Just Stop Oil compares itself to people who hid Anne Frank in the Holocaust

Just Stop Oil claimed that breaking the law for good reasons is okay by pointing out that the people who hid Anne Frank were breaking the law.

Anne Frank at her writing table in 1940; how many Anne Franks were lost in the Holocaust? (photo credit: Wikimedia Commons)
Anne Frank at her writing table in 1940; how many Anne Franks were lost in the Holocaust?
(photo credit: Wikimedia Commons)

Just Stop Oil compared itself to the people who hid Anne Frank to defend itself against UK politician Henry Bolton on Thursday.

After Just Stop Oil activist Louise Bolton was arrested on Tuesday for disrupting a highway in England, Bolton tweeted in support of her arrest, saying that "if you commit a crime, don't complain when you're arrested, prosecuted and jailed."

Bolton went on to criticize the movement for manipulating people to "do their bidding" and said that those who break the law for the movement "should be answering for their actions in a criminal court."

In response to Bolton's tweet, Just Stop Oil pointed out that "the people who hid Anne Frank during WWII were criminals" in a comparison to the movement. 

 Activists block a road during a “Just Stop Oil” protest in London, Britain, October 30, 2022. (credit: REUTERS/HENRY NICHOLLS) Activists block a road during a “Just Stop Oil” protest in London, Britain, October 30, 2022. (credit: REUTERS/HENRY NICHOLLS)

"Obeying does not give you the moral high ground - not when it's legal for our government to greenlight enough oil and gas to kill millions," Just Stop Oil wrote in its reply on Twitter. "Good people break bad laws."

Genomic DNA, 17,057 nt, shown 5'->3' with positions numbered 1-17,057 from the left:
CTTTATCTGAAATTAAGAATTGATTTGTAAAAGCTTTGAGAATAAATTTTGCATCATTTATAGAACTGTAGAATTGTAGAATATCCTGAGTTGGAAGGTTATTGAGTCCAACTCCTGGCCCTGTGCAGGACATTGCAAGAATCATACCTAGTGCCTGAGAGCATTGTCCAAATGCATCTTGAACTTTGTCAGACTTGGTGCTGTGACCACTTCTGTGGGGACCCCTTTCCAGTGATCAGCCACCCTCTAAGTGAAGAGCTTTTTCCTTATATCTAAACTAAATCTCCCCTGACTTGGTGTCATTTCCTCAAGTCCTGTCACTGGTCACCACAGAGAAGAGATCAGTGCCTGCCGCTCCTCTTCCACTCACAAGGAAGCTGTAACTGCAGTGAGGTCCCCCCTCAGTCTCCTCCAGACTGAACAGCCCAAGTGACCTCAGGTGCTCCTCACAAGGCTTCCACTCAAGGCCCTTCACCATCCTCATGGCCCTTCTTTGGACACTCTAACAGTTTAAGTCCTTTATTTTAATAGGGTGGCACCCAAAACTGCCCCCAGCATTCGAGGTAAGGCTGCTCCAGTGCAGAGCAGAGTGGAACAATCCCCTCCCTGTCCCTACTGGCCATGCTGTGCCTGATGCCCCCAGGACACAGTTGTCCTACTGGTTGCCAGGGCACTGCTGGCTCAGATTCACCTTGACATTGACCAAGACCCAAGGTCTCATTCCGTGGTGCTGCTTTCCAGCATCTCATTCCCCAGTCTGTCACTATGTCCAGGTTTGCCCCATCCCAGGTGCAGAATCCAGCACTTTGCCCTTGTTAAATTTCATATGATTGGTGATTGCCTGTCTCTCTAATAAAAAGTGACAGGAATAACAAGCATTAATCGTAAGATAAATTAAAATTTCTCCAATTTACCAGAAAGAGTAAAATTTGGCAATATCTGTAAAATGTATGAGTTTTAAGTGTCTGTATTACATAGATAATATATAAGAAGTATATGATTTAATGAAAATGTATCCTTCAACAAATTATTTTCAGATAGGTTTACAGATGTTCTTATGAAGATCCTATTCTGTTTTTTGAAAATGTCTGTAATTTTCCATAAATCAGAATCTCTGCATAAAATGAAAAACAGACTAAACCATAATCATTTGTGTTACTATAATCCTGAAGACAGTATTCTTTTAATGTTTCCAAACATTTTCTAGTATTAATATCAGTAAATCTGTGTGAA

In this statement, the movement justified its activists breaking the law by claiming that their activity is the same as non-Jewish people who risked their lives to help their Jewish friends during the Holocaust wrought by the Nazis both in Germany and the countries they occupied throughout the war.

The comparison is met with outrage

The comparison caused outrage on and off Twitter with many responding to the tweet calling the comparison insensitive and offensive.

Chair of Jewish Labour Mike Katz responded to the tweet calling it "a phenomenally bad take."

"Such comparisons to victims of the Holocaust, the genocide of six million Jewish men, women and children, are totally inappropriate and insulting," said a spokesperson for Campaign Against Antisemitism to the Jewish Chronicle. "This is not the first time radical environmentalists have been caught up in Holocaust controversy."

By resorting to degrading the memory of a Jewish girl murdered as part of the worst atrocity in human history, Just Stop Oil only weakens its case and whatever remains of its credibility."

Campaign Against Antisemitism

Just Stop Oil has come under much criticism for its protests in art galleries around the world where activists threw soup at beloved oil paintings such as Vincent Van Gogh's "Sunflowers."